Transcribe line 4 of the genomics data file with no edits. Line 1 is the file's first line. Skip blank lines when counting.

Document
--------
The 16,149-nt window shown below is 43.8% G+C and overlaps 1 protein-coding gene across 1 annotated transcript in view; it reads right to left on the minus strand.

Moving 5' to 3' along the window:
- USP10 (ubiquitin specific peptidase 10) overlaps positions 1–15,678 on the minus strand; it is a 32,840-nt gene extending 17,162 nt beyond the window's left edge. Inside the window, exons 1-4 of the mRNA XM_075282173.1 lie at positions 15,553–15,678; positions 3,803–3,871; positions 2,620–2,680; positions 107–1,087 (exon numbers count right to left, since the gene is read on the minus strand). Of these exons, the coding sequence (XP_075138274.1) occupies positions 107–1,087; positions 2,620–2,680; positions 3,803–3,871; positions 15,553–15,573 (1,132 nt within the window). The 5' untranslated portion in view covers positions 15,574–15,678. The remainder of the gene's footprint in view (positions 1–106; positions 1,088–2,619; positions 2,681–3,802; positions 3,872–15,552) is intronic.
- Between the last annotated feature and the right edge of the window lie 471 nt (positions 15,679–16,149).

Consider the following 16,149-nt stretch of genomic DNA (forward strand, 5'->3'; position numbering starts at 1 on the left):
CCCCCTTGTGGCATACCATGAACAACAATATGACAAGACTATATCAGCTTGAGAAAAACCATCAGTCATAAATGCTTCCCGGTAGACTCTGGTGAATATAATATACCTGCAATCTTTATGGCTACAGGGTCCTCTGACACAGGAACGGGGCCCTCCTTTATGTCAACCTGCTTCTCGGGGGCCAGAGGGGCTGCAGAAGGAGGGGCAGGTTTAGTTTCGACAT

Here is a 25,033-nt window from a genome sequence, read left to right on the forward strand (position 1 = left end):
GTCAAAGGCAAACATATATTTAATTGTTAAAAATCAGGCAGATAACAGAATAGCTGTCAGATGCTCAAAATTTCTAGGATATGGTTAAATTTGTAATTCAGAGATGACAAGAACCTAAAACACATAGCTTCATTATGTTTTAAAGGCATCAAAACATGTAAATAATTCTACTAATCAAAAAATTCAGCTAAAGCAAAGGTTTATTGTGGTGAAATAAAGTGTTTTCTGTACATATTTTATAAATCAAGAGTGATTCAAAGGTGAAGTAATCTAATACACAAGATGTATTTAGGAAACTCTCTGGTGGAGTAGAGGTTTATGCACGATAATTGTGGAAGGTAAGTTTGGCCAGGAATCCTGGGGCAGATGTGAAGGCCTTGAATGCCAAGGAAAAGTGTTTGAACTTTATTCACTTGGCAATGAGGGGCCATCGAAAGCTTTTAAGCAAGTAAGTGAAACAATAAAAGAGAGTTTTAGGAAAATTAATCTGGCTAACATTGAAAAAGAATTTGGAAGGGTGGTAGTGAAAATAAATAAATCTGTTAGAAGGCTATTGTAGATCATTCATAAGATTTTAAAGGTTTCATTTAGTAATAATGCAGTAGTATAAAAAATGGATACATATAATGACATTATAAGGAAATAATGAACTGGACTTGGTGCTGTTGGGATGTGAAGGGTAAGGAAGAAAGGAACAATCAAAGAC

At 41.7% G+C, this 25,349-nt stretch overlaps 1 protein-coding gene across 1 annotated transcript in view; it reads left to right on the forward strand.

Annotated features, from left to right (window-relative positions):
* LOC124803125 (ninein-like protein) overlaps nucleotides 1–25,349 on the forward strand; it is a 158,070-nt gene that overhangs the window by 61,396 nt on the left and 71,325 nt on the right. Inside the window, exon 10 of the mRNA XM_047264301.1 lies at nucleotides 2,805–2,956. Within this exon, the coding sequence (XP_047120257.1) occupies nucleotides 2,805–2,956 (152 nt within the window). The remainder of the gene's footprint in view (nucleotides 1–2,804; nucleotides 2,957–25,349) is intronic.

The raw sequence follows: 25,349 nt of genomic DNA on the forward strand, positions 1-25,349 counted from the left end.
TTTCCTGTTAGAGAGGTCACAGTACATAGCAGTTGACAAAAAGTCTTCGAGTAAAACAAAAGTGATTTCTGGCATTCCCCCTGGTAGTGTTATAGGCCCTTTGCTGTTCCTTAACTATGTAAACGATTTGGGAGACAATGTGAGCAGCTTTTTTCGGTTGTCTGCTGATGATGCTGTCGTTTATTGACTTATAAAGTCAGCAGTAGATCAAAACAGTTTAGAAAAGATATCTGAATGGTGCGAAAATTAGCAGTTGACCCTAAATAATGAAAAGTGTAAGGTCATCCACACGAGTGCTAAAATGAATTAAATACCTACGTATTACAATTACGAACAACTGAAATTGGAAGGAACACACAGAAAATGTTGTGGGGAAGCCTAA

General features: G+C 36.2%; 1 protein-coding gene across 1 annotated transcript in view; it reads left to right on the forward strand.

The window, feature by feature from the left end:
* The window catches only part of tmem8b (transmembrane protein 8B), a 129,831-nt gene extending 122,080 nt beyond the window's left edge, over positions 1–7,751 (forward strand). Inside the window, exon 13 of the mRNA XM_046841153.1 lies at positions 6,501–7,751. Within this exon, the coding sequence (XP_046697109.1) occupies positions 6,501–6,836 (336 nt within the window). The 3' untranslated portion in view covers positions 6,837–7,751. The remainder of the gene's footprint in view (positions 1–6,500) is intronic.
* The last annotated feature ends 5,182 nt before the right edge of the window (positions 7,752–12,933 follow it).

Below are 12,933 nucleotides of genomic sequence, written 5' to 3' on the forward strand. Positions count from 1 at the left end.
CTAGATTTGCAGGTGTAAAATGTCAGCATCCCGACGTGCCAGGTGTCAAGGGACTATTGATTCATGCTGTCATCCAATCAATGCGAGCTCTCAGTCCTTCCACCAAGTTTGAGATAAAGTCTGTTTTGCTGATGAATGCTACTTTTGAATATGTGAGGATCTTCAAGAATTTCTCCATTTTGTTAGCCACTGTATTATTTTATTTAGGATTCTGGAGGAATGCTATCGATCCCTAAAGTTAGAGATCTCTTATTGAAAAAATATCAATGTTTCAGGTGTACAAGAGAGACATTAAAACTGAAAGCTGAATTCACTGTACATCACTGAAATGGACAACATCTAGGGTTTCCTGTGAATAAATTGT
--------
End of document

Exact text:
- Between the last annotated feature and the right edge of the window lie 471 nt (positions 15,679–16,149).